There are 147 nursing homes across 27 states that have at least one resident with the coronavirus, exposing seniors who are "more susceptible to dangerous complications from the virus," Centers for Medicare and Medicaid Services Administrator Seema Verma said in releasing the new data Monday.
CMS and the Centers for Disease Control and Prevention examined the high rate of COVID-19 fatalities at the Life Care Center nursing home in Kirkland, Washington, the epicenter of the outbreak in the state. At least 35 residents or staff of Life Care have died from the virus, CMS said.
While that figure is a small fraction of the 15,000 nursing homes across the U.S., it posses a serious threat to the senior population since people over 65 years old are already at higher risk to serious illness and death from the coronavirus, according to the CDC.
"The coronavirus outbreak at Life Care was an unprecedented situation for the state of Washington," said Washington Department of Social & Health Services Secretary Cheryl Strange in a statement. "We have learned valuable lessons. We are applying these lessons daily in our efforts to prepare long term care facilities throughout the state for the potential of COVID-19."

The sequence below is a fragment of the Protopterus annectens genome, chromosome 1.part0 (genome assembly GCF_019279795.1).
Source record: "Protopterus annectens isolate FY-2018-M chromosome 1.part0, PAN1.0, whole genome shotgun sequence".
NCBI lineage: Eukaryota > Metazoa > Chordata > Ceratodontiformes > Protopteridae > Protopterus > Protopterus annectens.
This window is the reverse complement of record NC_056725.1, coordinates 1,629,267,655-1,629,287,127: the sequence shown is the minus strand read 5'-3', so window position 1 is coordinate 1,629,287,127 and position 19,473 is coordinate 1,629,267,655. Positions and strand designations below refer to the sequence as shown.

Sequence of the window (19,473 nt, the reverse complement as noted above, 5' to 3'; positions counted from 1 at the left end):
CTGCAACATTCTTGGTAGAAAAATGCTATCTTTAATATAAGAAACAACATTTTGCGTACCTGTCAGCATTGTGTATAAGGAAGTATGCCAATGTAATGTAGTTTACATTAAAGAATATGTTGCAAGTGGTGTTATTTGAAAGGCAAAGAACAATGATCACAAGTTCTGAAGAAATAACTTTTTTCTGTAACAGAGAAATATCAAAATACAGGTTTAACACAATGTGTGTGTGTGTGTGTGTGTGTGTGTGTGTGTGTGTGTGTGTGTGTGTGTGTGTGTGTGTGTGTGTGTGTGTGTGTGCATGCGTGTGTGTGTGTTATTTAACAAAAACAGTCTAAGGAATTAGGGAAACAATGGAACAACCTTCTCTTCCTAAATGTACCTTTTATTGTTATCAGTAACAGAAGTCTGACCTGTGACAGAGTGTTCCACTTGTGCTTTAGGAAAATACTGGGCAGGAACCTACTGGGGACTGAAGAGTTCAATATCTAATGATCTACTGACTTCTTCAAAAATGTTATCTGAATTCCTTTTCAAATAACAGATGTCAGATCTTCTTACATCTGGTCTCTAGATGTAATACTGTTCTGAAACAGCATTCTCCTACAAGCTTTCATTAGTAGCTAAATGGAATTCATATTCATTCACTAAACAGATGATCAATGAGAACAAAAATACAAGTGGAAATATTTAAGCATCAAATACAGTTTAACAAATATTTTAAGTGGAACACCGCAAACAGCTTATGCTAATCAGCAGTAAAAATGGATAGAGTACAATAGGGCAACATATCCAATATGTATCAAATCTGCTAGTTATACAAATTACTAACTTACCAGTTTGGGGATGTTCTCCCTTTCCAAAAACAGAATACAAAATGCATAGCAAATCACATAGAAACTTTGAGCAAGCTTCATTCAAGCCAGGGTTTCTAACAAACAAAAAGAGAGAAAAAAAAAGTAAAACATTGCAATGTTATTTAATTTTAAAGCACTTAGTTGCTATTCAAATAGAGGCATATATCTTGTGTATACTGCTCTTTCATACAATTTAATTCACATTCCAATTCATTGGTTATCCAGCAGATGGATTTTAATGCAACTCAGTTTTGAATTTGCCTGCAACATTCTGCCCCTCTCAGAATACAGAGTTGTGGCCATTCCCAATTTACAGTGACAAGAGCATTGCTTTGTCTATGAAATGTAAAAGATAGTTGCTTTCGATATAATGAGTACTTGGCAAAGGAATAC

At the Life Care Center, "inspectors found three "immediate jeopardy" situations, which are situations in which a patient's safety is placed in imminent danger," Medicare said.
The center failed to rapidly identify and manage ill residents, notify the Washington Department of Health about the increasing rate of respiratory infection among residents and lacked a sufficient backup plan following the absence of the facility's primary clinician, who fell ill.
Given its findings, the CMS said it will enhance its inspection process for nursing homes and healthcare facilities to prevent the spread of the disease.
To prevent further spread to the elderly, the Trump administration suspended visitations to all nursing homes across the U.S. except in certain cases, such as a resident dying, through an executive order.
The coronavirus has infected at least 41,500 people in the U.S. and has killed 499, according to data compiled by Johns Hopkins University.